This level of disruption was unusual for a quiet Midwestern state like Wisconsin. But once again, though the occupation assumed comparatively radical forms, it still limited itself to law-abiding democratic discourse. This created strange bedfellows for the protesters; for example, individual police officers expressed support for the occupation early on, though they later helped put a stop to it. This also paved the way for the Democratic Party to squander whatever momentum remained afterwards by channeling it into a doomed campaign to recall the governor.
However devious the Republicans’ machinations, they passed the bill by democratic process, the same way countless other bills are passed. Although the protesters saw themselves as partisans of democracy, in forcing their way back into the capitol on March 9 they were essentially asserting that their illegal occupation of the building was more legitimate than Senators doing what they were elected to do in it. Unfortunately, this was never articulated; people were prepared to break the law, but not to cease believing in it. It speaks volumes about the function of the Left that liberal organizers entered the capitol illegally on March 9 just to persuade everyone else to leave with them.
Between February 15 and March 3, the original occupation of the capitol had been undermined one compromise at a time. First the police politely asked people not to be in one room; they were being so nice about everything, and weren’t they on the same side? Then they gently asked people to vacate another room, and longtime organizers supported this, and so on—until the former occupiers found themselves out on the pavement, dumbfounded. This same process took only one night to play out again on March 9.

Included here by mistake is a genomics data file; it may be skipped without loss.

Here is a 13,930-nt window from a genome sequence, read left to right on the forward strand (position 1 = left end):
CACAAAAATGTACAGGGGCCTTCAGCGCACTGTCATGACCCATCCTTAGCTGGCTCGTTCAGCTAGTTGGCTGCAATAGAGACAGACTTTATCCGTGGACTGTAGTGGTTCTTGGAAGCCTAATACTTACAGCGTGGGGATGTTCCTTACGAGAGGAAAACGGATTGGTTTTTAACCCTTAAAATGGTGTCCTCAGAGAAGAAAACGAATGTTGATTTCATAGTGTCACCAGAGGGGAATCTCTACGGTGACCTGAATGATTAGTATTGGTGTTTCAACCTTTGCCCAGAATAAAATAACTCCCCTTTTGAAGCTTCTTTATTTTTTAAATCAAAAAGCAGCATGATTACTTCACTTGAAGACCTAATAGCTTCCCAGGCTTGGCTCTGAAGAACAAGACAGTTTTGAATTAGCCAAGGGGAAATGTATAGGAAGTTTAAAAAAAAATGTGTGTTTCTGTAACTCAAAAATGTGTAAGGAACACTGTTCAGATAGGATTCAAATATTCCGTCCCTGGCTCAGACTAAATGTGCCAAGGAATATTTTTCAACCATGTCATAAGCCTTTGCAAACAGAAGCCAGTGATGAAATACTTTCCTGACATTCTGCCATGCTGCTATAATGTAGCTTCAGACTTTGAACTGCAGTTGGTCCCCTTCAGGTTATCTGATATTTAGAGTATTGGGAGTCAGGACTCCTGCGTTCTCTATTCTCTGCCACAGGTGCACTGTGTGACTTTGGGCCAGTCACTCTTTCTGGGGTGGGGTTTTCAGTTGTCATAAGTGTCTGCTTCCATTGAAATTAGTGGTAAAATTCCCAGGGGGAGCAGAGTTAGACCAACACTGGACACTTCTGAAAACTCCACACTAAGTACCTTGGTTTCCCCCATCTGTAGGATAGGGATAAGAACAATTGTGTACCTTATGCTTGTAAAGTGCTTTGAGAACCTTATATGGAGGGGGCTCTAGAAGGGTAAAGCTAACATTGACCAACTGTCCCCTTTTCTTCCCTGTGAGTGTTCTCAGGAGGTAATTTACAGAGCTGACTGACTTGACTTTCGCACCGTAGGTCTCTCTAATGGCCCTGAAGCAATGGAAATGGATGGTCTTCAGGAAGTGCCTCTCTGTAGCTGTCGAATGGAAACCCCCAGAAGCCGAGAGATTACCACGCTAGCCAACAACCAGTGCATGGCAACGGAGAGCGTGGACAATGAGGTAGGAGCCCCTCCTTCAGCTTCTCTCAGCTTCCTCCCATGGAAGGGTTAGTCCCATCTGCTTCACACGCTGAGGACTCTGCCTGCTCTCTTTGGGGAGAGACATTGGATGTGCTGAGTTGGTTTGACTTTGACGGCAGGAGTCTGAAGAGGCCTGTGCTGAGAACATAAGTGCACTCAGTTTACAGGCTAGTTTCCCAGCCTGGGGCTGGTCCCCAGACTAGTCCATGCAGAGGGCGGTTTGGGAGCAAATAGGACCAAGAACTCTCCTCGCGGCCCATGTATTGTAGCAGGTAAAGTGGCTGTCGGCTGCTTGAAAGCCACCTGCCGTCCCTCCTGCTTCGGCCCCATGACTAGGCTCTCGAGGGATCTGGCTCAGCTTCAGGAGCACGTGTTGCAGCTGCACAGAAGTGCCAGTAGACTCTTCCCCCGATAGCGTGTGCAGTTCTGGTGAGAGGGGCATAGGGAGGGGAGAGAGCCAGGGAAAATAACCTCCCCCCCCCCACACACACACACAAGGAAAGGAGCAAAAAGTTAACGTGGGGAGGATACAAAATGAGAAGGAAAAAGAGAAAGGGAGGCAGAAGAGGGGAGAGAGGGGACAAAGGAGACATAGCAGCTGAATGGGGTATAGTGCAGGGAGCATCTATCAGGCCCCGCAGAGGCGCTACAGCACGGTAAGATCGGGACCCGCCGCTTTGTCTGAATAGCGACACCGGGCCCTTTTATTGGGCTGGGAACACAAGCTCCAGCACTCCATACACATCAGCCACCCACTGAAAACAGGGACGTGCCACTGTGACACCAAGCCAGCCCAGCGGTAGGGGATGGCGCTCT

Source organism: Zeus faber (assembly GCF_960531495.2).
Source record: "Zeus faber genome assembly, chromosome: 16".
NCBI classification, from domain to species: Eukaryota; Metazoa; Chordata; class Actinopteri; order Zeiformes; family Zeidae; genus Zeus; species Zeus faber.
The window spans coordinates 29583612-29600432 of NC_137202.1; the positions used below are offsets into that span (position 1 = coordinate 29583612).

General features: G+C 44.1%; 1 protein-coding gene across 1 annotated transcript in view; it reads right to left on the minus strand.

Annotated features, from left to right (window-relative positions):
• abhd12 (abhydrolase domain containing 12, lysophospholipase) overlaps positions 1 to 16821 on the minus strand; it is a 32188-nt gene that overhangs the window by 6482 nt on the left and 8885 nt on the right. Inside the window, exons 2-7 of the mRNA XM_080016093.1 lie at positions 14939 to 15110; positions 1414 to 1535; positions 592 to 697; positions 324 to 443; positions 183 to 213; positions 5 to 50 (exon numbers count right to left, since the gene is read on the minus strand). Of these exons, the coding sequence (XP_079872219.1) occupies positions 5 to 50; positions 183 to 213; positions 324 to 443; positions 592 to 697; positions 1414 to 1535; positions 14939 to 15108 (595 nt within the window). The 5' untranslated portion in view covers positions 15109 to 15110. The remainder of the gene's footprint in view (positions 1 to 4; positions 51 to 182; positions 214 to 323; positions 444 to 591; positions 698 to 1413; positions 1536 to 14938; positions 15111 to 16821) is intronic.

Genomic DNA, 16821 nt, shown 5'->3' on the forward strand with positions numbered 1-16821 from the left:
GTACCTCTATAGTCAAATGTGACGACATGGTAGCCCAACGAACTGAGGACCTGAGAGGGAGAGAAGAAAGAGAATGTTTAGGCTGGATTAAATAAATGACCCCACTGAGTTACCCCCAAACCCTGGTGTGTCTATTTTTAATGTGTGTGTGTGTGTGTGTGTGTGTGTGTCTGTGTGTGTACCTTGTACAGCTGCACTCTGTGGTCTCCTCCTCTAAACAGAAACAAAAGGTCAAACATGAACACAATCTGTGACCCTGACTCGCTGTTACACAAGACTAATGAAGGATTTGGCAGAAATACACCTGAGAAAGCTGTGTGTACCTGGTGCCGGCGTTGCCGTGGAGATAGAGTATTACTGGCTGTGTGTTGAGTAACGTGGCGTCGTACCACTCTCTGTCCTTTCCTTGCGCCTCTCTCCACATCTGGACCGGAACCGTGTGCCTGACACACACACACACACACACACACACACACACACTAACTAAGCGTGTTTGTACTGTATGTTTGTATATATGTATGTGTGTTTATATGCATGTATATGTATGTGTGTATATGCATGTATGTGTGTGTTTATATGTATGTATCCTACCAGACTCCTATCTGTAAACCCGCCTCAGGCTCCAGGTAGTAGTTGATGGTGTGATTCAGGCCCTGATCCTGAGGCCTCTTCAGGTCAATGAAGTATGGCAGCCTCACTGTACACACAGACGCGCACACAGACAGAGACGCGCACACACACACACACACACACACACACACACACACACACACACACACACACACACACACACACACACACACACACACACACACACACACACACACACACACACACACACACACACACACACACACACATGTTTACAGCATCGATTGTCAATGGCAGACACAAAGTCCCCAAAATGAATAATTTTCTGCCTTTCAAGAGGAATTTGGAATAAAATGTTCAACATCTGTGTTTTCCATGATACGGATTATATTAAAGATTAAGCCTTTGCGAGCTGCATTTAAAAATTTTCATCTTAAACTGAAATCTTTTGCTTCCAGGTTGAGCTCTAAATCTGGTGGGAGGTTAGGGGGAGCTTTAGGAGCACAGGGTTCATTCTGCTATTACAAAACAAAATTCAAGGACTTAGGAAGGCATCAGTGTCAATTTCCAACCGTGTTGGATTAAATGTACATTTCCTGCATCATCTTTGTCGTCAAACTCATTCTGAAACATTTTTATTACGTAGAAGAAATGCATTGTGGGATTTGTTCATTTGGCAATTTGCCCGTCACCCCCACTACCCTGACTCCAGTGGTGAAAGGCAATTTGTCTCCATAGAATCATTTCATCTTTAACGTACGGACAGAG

This underlines an important lesson: the first compromise might as well be the last. Whenever we concede anything, we set a precedent that will be repeated again and again, emboldening those for whom it is more convenient if we don’t stand up for ourselves. If police didn’t arrest demonstrators in the capitol, it was not because they supported the occupation, nor because demonstrators had the right to be in the building, but because the demonstrators had mobilized enough social power to force the authorities to back down. Politeness and obedience could only detract from this leverage.
In popular struggles, one role anarchists can play is to be the ones who refuse to yield. We can also pass on our hard-won analyses to less experienced protesters—for example, emphasizing that however personable individual police officers might seem, they cannot be trusted insofar as they are police.
To accomplish this, however, anarchists have to be vocal and in the thick of things, not looking on from the margins as they were in Wisconsin. Anarchists of a more insurrectionist bent gravitated to the occupation in Milwaukee, which failed to pick up steam, while anarchists in Madison largely focused on providing infrastructure.4 Offering resources can be a good way to connect with strangers; yet our task is not just to facilitate protests of any kind, but to ensure that they threaten the power structure. To this end, we have to seize the initiative to organize actions as well as infrastructure—engaging the general public in the process, not just other anarchists. Clashes with the state are bound to be more controversial than free meals and childcare, but this controversy has to play out if we are ever to get anywhere.